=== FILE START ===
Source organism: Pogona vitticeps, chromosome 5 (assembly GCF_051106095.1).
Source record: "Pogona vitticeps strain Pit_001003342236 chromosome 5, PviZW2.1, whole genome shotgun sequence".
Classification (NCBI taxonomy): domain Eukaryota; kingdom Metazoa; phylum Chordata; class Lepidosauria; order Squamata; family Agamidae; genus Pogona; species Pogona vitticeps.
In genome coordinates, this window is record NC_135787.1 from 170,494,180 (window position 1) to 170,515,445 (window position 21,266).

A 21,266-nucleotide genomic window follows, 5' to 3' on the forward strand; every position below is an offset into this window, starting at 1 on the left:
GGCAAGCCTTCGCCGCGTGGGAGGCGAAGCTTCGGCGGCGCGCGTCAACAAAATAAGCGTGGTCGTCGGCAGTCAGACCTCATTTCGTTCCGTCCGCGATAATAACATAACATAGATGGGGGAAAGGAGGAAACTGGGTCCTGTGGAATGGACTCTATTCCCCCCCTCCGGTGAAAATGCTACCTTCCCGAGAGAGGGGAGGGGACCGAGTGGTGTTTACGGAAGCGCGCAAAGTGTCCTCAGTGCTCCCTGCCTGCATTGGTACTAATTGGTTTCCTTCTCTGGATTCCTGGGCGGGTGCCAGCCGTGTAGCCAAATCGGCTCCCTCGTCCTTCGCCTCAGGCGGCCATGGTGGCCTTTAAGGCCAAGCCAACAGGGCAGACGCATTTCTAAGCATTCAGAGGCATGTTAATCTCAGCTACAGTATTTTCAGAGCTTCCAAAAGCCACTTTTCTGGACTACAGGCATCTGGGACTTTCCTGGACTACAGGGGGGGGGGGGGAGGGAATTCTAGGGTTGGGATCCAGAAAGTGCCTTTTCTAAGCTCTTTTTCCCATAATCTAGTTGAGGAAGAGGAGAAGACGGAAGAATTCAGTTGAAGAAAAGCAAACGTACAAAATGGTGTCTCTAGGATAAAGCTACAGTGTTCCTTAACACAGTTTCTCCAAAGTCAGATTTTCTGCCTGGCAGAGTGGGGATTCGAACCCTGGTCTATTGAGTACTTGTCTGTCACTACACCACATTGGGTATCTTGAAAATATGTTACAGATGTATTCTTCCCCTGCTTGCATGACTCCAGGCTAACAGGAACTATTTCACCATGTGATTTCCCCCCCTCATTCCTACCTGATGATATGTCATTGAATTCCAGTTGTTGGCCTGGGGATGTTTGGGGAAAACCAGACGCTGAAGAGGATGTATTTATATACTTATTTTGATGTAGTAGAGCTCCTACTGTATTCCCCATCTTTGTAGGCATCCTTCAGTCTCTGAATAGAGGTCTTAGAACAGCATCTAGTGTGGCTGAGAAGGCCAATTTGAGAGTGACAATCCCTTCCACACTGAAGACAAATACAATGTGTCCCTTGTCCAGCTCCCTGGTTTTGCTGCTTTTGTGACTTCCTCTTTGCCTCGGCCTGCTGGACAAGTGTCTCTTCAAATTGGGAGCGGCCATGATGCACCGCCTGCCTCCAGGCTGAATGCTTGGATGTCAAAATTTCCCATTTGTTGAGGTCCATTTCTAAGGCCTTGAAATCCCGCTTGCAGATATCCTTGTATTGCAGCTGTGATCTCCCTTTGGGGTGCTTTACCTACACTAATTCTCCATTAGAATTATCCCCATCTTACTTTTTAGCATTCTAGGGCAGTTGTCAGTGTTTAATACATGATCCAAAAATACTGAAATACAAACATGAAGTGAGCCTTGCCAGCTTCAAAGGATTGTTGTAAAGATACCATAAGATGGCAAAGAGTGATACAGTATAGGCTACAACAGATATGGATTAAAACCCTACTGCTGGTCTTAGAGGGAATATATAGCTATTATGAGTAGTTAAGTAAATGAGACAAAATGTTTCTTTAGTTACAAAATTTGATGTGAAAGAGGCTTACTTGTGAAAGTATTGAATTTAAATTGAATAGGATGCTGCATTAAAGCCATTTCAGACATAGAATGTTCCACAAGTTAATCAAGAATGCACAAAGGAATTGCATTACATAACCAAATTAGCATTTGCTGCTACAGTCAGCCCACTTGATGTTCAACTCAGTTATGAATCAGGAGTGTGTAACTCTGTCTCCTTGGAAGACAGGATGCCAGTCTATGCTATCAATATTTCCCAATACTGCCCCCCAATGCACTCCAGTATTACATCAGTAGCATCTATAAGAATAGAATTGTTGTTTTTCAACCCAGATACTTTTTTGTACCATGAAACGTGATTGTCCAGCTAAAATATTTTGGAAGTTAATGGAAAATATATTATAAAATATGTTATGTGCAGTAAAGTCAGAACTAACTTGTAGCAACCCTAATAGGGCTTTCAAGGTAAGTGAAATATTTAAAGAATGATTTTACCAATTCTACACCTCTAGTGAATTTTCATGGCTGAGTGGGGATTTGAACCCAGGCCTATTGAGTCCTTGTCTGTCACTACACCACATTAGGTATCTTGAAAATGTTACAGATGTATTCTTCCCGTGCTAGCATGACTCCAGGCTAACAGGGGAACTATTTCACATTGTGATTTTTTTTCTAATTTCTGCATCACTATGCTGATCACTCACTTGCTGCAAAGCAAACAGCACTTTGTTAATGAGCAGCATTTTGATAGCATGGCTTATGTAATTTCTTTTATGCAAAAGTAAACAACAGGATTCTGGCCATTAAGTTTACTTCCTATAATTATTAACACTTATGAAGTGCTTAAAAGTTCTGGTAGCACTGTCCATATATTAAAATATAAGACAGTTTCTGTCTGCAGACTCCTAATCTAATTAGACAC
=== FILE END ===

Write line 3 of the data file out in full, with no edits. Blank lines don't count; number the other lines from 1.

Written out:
Classification (NCBI taxonomy): domain Eukaryota; kingdom Metazoa; phylum Chordata; class Lepidosauria; order Squamata; family Agamidae; genus Pogona; species Pogona vitticeps.